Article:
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03 CHAPTER III.

CHAPTER III.
WHAT WAS TAUGHT IN THE SCHOOLS OF THE EGYPTIANS.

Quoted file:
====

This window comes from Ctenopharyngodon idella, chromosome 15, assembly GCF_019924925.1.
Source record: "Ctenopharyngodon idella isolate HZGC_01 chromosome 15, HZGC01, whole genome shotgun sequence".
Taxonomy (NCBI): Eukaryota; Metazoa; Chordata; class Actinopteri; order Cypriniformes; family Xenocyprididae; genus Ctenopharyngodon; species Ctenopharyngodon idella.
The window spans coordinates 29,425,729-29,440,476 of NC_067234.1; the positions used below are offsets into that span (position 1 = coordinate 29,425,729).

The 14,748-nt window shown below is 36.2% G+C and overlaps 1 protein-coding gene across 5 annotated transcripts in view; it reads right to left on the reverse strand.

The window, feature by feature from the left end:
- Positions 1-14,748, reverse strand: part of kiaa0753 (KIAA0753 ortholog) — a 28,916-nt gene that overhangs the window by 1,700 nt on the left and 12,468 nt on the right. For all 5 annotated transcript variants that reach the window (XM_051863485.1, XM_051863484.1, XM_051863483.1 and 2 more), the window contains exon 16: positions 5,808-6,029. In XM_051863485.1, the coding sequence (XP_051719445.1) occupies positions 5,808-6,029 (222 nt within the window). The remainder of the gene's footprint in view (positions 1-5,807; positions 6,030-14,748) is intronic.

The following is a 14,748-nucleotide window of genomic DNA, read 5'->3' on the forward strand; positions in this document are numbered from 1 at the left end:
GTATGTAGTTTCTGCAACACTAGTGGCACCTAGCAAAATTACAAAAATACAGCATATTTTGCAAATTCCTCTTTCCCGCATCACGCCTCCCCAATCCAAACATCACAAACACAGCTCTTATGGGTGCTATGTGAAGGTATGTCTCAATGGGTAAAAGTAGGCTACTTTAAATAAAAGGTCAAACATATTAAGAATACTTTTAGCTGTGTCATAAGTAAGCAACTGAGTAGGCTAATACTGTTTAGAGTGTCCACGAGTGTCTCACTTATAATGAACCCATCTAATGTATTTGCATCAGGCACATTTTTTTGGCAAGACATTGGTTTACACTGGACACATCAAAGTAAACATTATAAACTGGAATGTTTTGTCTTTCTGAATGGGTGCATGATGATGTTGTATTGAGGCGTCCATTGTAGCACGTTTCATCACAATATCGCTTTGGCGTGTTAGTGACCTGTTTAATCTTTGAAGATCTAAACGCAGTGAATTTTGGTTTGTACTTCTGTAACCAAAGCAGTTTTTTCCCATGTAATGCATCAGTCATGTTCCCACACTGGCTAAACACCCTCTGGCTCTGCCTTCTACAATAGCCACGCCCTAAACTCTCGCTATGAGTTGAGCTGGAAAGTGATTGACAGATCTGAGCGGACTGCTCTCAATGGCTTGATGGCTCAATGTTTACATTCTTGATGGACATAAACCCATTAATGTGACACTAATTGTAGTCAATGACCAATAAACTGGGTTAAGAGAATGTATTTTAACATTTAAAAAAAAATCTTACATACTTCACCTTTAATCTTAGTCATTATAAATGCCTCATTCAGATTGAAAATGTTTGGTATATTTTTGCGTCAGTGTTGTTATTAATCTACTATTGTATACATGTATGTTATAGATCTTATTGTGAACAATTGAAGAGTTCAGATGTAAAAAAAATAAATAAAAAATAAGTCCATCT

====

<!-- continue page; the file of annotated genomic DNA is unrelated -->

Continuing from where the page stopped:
The Chaldeans, Persians, and Egyptians had all of them the same knowledge of the secrets of Nature, and also the same religion. It was only the names that differed. The Chaldeans and Persians called their doctrine Sophia and Magic4; and the Egyptians, because of the sacrifice, called their wisdom priestcraft. The magic of the Persians, and the theology of the Egyptians, were both of them taught in the schools of old. Though there were many schools and learned men in Arabia, Africa, and Greece, such as Albumazar, Abenzagel, Geber, Rhasis, and Avicenna among the Arabians; and among the Greeks, Machaon, Podalirius, Pythagoras, Anaxagoras, Democritus, Plato, Aristotle, and Rhodianus; still there were different opinions amongst them as to the wisdom of the Egyptian on points wherein they themselves differed, and whereupon they disagreed with it. For this reason Pythagoras could not be called a wise man, because the Egyptian priestcraft and wisdom were not perpectly taught, although he received therefrom many mysteries and arcana; and that Anaxagoras had received a great many as well, is clear from his discussions on the subject of Sol and its Stone, which he left behind him after his death. Yet he differed in many respects from the Egyptians. Even they would not be called wise men or Magi; but, following Pythagoras, they assumed the name of philosophy: yet they gathered no more than a few gleams like shadows from the magic of the Persians and the Egyptians. But Moses, Abraham, Solomon, Adam, and the wise men that came from the East to Christ, were true Magi, divine sophists and cabalists. Of this art and wisdom the Greeks knew very little or nothing at all; and therefore we shall leave this philosophical wisdom of the Greeks as being a mere speculation, utterly distinct and separate from other true arts and sciences.